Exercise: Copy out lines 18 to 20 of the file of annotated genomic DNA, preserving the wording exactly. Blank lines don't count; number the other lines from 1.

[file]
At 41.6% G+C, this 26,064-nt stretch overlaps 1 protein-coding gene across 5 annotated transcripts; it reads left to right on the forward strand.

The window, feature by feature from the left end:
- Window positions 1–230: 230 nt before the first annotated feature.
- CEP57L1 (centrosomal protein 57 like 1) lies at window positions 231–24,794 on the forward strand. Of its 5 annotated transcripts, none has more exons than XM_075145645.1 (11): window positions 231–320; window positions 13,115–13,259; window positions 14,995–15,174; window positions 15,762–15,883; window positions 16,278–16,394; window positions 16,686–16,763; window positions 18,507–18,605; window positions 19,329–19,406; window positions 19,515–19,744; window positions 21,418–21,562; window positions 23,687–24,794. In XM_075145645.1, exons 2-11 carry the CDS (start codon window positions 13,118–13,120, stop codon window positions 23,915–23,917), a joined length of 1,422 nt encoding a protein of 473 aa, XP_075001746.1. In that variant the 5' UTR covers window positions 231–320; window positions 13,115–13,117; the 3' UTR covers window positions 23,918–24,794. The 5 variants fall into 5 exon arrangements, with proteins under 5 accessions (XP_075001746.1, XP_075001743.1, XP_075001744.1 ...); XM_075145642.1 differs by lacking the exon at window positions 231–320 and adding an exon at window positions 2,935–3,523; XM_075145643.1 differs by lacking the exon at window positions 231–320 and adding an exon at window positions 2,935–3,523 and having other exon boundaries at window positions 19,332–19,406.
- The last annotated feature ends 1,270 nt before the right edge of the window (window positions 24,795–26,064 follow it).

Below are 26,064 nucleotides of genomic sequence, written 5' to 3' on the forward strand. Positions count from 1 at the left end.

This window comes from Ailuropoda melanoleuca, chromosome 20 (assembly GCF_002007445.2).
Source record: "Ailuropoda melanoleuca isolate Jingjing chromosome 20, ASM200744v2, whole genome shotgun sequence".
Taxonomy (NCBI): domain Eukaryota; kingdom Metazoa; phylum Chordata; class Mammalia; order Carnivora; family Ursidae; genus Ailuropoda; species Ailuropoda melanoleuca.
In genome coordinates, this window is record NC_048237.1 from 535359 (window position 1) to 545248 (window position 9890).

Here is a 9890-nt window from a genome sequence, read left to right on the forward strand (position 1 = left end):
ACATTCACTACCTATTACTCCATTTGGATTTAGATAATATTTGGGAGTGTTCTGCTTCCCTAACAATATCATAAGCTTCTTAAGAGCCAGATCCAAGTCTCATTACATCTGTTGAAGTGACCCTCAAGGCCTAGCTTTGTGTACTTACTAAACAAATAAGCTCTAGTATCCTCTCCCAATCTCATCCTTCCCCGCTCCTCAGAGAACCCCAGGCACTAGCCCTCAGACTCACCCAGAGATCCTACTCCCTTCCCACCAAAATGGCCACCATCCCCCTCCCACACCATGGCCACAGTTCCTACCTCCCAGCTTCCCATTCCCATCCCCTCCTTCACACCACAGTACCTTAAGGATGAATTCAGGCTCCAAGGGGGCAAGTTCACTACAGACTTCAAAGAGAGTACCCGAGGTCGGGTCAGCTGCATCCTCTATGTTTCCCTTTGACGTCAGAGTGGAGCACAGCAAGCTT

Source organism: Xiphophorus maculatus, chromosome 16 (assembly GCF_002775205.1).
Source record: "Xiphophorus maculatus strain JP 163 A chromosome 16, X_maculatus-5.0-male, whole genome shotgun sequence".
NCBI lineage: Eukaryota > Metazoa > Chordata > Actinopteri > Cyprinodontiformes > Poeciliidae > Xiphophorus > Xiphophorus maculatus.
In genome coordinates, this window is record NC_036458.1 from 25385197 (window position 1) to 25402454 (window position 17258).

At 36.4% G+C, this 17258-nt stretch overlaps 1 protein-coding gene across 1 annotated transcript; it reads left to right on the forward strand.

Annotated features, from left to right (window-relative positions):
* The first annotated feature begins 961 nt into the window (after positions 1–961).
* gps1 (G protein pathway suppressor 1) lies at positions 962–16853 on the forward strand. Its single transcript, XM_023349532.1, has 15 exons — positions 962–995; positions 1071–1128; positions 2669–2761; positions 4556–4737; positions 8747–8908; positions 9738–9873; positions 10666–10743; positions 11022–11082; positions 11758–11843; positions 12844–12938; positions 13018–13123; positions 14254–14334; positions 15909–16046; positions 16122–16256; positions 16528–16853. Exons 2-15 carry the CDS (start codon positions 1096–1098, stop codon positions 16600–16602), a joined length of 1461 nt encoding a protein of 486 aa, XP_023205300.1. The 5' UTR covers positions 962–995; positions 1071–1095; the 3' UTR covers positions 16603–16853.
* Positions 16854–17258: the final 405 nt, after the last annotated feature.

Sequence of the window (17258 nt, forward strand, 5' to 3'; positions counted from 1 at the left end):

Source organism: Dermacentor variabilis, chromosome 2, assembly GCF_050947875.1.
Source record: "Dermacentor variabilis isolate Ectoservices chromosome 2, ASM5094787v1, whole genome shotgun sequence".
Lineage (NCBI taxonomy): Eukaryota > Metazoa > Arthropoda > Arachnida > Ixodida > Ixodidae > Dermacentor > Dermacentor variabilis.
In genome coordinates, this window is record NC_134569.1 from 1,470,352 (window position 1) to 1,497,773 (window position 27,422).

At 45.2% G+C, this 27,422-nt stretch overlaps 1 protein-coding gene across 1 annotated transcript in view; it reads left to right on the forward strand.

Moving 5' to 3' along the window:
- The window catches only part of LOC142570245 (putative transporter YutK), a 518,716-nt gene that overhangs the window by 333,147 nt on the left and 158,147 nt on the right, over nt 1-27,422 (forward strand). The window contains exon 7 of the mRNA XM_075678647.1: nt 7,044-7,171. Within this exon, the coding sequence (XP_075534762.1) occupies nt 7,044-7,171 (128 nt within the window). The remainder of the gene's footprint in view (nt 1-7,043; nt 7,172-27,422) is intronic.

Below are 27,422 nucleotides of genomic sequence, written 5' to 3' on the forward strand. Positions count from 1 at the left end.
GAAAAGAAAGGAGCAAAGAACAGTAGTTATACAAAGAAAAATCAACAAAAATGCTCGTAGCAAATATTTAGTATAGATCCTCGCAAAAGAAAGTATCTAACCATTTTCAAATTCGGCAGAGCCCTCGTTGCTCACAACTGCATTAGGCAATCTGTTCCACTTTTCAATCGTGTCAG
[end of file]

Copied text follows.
Annotated features, from left to right (window-relative positions):
* The first annotated feature begins 961 nt into the window (after positions 1–961).
* gps1 (G protein pathway suppressor 1) lies at positions 962–16853 on the forward strand. Its single transcript, XM_023349532.1, has 15 exons — positions 962–995; positions 1071–1128; positions 2669–2761; positions 4556–4737; positions 8747–8908; positions 9738–9873; positions 10666–10743; positions 11022–11082; positions 11758–11843; positions 12844–12938; positions 13018–13123; positions 14254–14334; positions 15909–16046; positions 16122–16256; positions 16528–16853. Exons 2-15 carry the CDS (start codon positions 1096–1098, stop codon positions 16600–16602), a joined length of 1461 nt encoding a protein of 486 aa, XP_023205300.1. The 5' UTR covers positions 962–995; positions 1071–1095; the 3' UTR covers positions 16603–16853.